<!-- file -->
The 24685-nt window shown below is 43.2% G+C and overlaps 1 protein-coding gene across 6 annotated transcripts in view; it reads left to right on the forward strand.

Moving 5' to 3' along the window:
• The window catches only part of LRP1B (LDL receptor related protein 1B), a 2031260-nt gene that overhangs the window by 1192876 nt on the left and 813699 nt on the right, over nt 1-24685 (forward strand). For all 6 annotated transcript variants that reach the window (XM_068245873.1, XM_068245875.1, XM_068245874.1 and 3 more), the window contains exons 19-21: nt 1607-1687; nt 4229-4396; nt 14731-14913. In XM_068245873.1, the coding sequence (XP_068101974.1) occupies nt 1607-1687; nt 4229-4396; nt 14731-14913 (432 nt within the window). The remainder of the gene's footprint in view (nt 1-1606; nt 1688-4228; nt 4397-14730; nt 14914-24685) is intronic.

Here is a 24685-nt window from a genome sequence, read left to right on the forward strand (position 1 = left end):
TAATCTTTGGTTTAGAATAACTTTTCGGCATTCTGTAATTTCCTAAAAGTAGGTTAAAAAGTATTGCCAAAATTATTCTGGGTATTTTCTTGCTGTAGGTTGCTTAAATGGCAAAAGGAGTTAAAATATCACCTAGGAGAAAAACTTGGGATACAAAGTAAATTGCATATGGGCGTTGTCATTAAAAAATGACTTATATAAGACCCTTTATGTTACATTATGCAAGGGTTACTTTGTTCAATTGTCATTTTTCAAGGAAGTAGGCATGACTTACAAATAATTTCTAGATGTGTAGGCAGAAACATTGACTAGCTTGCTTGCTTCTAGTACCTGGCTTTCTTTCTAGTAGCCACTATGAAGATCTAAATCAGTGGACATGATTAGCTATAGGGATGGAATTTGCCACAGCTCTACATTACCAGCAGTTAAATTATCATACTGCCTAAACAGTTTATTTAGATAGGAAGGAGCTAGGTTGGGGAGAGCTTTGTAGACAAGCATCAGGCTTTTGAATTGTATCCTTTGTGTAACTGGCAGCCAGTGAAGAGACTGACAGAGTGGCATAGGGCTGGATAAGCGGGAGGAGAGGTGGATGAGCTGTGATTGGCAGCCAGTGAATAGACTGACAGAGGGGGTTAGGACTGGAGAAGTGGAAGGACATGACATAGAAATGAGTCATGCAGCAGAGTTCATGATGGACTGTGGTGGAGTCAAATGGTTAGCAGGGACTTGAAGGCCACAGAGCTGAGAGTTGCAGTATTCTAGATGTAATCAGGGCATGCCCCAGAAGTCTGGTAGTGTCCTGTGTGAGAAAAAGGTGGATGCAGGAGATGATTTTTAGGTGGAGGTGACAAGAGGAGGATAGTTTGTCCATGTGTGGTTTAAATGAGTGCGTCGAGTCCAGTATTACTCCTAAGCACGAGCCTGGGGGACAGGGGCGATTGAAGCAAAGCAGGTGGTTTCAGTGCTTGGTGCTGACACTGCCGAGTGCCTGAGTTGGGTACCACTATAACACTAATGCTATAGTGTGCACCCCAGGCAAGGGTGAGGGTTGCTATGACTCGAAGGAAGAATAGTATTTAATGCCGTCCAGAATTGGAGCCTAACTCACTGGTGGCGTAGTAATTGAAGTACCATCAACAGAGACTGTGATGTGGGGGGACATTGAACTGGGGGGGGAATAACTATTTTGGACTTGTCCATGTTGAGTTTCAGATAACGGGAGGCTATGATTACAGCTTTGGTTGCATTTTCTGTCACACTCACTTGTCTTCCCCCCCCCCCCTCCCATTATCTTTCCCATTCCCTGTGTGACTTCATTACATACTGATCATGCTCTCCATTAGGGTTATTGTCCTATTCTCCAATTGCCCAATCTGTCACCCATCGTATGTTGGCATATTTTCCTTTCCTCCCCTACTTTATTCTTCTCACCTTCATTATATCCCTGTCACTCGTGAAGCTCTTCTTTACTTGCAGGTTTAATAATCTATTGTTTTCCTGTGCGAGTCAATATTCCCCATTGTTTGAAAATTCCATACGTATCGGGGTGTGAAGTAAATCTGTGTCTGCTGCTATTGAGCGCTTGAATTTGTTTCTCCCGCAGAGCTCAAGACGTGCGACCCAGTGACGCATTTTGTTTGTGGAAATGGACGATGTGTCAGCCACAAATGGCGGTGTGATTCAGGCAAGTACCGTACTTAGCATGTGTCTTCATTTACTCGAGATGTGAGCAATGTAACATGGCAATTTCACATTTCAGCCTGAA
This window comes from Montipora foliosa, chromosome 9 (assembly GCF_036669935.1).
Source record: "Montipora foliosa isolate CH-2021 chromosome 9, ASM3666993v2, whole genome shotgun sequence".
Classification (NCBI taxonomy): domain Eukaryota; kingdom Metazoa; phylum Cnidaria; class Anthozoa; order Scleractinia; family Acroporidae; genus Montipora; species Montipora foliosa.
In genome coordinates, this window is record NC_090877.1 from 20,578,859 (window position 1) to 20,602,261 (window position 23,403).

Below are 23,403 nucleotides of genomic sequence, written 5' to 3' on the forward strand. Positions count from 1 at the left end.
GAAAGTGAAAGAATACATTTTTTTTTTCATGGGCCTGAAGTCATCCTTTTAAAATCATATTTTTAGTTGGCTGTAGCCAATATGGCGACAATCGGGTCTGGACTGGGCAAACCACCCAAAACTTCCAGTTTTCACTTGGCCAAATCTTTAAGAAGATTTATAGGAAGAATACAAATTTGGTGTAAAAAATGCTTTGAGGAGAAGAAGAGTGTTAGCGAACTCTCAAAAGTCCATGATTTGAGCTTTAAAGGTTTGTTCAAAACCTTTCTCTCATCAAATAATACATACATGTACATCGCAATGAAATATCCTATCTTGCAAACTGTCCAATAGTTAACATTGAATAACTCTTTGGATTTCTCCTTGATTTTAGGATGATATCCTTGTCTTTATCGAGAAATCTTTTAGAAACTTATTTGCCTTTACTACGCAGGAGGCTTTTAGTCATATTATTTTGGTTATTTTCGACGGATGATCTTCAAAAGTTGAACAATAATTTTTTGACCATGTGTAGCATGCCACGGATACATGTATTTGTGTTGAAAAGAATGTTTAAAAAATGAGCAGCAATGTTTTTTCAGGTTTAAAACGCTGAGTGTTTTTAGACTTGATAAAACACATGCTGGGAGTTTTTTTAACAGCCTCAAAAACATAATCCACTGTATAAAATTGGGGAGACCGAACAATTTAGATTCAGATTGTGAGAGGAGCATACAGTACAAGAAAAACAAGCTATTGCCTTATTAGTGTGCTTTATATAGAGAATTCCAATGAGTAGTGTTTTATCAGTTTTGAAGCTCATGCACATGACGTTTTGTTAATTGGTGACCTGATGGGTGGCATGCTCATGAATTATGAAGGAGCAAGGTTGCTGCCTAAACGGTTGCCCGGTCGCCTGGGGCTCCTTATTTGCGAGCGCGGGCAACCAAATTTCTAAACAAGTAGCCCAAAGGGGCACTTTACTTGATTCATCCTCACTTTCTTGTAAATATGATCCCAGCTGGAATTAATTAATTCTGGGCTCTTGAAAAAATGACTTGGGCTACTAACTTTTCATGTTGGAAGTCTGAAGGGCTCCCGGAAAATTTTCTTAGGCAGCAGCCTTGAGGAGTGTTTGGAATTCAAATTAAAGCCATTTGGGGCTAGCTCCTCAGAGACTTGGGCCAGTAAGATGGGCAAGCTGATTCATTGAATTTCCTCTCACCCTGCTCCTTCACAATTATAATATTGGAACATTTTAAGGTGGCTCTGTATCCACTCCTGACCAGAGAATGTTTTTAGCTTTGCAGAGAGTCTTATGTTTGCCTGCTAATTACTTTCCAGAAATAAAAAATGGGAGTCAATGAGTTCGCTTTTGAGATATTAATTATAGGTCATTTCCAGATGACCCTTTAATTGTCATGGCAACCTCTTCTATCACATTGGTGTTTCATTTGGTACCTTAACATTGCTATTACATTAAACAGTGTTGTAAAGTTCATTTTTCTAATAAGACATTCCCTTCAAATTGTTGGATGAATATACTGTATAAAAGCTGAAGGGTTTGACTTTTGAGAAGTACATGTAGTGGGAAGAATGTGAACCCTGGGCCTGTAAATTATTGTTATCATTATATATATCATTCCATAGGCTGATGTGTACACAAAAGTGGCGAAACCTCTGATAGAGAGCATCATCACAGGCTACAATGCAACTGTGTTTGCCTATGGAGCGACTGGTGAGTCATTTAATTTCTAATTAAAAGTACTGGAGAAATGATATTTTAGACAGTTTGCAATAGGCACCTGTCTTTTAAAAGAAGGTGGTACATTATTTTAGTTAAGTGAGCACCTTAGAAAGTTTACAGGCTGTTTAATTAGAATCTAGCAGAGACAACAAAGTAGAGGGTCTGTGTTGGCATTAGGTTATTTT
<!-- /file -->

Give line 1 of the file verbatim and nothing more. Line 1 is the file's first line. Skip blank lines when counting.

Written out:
The 24685-nt window shown below is 43.2% G+C and overlaps 1 protein-coding gene across 6 annotated transcripts in view; it reads left to right on the forward strand.